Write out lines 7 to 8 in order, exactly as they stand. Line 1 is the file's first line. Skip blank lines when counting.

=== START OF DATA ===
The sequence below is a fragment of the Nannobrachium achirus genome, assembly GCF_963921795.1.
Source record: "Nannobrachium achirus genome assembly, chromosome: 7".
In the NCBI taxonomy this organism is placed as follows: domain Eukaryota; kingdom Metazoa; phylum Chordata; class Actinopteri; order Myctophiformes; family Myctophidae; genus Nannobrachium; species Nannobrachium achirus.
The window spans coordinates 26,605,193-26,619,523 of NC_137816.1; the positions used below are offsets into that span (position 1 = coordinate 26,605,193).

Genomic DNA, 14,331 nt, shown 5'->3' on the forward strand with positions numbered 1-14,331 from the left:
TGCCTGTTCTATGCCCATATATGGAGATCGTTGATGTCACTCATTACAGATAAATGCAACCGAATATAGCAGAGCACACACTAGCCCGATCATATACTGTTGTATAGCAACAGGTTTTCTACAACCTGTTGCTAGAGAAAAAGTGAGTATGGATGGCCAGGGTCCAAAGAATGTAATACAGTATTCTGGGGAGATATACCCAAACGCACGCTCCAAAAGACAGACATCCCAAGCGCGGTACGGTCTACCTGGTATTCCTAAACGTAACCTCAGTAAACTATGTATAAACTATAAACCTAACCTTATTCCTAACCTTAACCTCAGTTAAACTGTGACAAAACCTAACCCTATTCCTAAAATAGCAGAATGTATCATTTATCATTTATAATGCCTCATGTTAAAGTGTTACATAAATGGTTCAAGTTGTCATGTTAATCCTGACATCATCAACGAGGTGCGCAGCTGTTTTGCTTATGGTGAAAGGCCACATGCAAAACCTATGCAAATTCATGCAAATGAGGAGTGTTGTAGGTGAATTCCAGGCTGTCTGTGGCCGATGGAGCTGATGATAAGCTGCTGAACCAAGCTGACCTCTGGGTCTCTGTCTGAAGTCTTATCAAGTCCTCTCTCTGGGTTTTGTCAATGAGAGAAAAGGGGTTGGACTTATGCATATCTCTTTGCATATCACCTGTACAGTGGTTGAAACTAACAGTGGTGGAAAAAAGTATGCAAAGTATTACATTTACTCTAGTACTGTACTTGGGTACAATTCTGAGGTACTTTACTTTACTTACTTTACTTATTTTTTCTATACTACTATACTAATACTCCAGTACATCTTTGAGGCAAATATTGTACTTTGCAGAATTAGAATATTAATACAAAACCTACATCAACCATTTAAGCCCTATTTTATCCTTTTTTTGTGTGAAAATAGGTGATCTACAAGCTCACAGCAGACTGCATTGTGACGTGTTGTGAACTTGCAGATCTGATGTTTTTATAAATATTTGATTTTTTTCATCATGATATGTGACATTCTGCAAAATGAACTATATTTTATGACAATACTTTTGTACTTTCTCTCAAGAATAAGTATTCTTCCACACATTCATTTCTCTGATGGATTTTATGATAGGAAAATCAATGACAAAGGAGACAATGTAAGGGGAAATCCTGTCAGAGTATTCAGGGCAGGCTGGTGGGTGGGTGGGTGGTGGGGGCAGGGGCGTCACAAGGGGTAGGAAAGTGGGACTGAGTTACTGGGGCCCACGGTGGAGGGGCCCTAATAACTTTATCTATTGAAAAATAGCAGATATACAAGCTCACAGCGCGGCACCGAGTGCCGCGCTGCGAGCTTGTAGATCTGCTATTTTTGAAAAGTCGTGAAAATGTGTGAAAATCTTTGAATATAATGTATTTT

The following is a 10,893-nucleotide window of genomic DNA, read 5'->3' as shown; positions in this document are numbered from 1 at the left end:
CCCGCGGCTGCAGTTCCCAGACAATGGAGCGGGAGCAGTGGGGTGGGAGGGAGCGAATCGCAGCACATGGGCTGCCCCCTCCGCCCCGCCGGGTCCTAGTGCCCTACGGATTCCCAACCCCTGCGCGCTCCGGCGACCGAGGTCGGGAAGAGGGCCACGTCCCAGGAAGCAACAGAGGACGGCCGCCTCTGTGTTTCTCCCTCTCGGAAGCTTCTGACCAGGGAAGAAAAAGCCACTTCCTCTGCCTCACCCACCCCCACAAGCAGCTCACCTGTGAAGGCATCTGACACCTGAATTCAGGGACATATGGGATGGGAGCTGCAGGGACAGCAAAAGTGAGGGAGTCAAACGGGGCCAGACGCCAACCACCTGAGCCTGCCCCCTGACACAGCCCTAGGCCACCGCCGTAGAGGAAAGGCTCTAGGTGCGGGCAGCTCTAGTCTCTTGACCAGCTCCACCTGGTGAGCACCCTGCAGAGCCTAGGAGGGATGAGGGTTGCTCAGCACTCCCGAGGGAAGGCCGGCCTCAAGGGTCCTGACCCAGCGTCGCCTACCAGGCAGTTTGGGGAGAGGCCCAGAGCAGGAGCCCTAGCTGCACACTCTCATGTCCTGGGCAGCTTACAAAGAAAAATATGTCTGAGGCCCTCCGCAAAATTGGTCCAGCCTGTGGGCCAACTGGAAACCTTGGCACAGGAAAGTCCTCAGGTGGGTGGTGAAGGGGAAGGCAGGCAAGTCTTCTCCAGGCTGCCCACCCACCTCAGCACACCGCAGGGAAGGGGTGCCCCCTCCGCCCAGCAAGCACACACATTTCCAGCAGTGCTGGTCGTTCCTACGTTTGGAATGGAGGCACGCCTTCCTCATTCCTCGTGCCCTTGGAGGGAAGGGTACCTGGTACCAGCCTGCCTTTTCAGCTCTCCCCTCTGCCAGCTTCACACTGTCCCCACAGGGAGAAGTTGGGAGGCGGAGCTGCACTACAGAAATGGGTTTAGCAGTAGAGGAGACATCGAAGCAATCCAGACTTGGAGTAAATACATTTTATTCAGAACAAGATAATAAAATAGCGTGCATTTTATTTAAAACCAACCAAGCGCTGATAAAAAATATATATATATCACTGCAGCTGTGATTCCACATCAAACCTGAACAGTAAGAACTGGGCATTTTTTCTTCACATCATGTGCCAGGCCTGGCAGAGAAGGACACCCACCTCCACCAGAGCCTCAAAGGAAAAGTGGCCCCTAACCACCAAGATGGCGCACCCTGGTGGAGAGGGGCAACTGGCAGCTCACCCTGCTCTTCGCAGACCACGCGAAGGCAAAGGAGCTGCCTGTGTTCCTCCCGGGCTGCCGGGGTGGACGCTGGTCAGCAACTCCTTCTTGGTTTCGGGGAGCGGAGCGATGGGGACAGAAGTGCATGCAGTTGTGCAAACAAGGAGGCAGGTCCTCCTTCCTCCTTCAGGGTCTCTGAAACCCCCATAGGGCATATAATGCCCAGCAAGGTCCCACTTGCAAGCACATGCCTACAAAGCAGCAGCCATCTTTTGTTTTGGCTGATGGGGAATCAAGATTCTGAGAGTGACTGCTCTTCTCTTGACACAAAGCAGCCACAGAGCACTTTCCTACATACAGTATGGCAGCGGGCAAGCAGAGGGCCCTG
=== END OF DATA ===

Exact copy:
The following is a 10,893-nucleotide window of genomic DNA, read 5'->3' as shown; positions in this document are numbered from 1 at the left end:
CCCGCGGCTGCAGTTCCCAGACAATGGAGCGGGAGCAGTGGGGTGGGAGGGAGCGAATCGCAGCACATGGGCTGCCCCCTCCGCCCCGCCGGGTCCTAGTGCCCTACGGATTCCCAACCCCTGCGCGCTCCGGCGACCGAGGTCGGGAAGAGGGCCACGTCCCAGGAAGCAACAGAGGACGGCCGCCTCTGTGTTTCTCCCTCTCGGAAGCTTCTGACCAGGGAAGAAAAAGCCACTTCCTCTGCCTCACCCACCCCCACAAGCAGCTCACCTGTGAAGGCATCTGACACCTGAATTCAGGGACATATGGGATGGGAGCTGCAGGGACAGCAAAAGTGAGGGAGTCAAACGGGGCCAGACGCCAACCACCTGAGCCTGCCCCCTGACACAGCCCTAGGCCACCGCCGTAGAGGAAAGGCTCTAGGTGCGGGCAGCTCTAGTCTCTTGACCAGCTCCACCTGGTGAGCACCCTGCAGAGCCTAGGAGGGATGAGGGTTGCTCAGCACTCCCGAGGGAAGGCCGGCCTCAAGGGTCCTGACCCAGCGTCGCCTACCAGGCAGTTTGGGGAGAGGCCCAGAGCAGGAGCCCTAGCTGCACACTCTCATGTCCTGGGCAGCTTACAAAGAAAAATATGTCTGAGGCCCTCCGCAAAATTGGTCCAGCCTGTGGGCCAACTGGAAACCTTGGCACAGGAAAGTCCTCAGGTGGGTGGTGAAGGGGAAGGCAGGCAAGTCTTCTCCAGGCTGCCCACCCACCTCAGCACACCGCAGGGAAGGGGTGCCCCCTCCGCCCAGCAAGCACACACATTTCCAGCAGTGCTGGTCGTTCCTACGTTTGGAATGGAGGCACGCCTTCCTCATTCCTCGTGCCCTTGGAGGGAAGGGTACCTGGTACCAGCCTGCCTTTTCAGCTCTCCCCTCTGCCAGCTTCACACTGTCCCCACAGGGAGAAGTTGGGAGGCGGAGCTGCACTACAGAAATGGGTTTAGCAGTAGAGGAGACATCGAAGCAATCCAGACTTGGAGTAAATACATTTTATTCAGAACAAGATAATAAAATAGCGTGCATTTTATTTAAAACCAACCAAGCGCTGATAAAAAATATATATATATCACTGCAGCTGTGATTCCACATCAAACCTGAACAGTAAGAACTGGGCATTTTTTCTTCACATCATGTGCCAGGCCTGGCAGAGAAGGACACCCACCTCCACCAGAGCCTCAAAGGAAAAGTGGCCCCTAACCACCAAGATGGCGCACCCTGGTGGAGAGGGGCAACTGGCAGCTCACCCTGCTCTTCGCAGACCACGCGAAGGCAAAGGAGCTGCCTGTGTTCCTCCCGGGCTGCCGGGGTGGACGCTGGTCAGCAACTCCTTCTTGGTTTCGGGGAGCGGAGCGATGGGGACAGAAGTGCATGCAGTTGTGCAAACAAGGAGGCAGGTCCTCCTTCCTCCTTCAGGGTCTCTGAAACCCCCATAGGGCATATAATGCCCAGCAAGGTCCCACTTGCAAGCACATGCCTACAAAGCAGCAGCCATCTTTTGTTTTGGCTGATGGGGAATCAAGATTCTGAGAGTGACTGCTCTTCTCTTGACACAAAGCAGCCACAGAGCACTTTCCTACATACAGTATGGCAGCGGGCAAGCAGAGGGCCCTG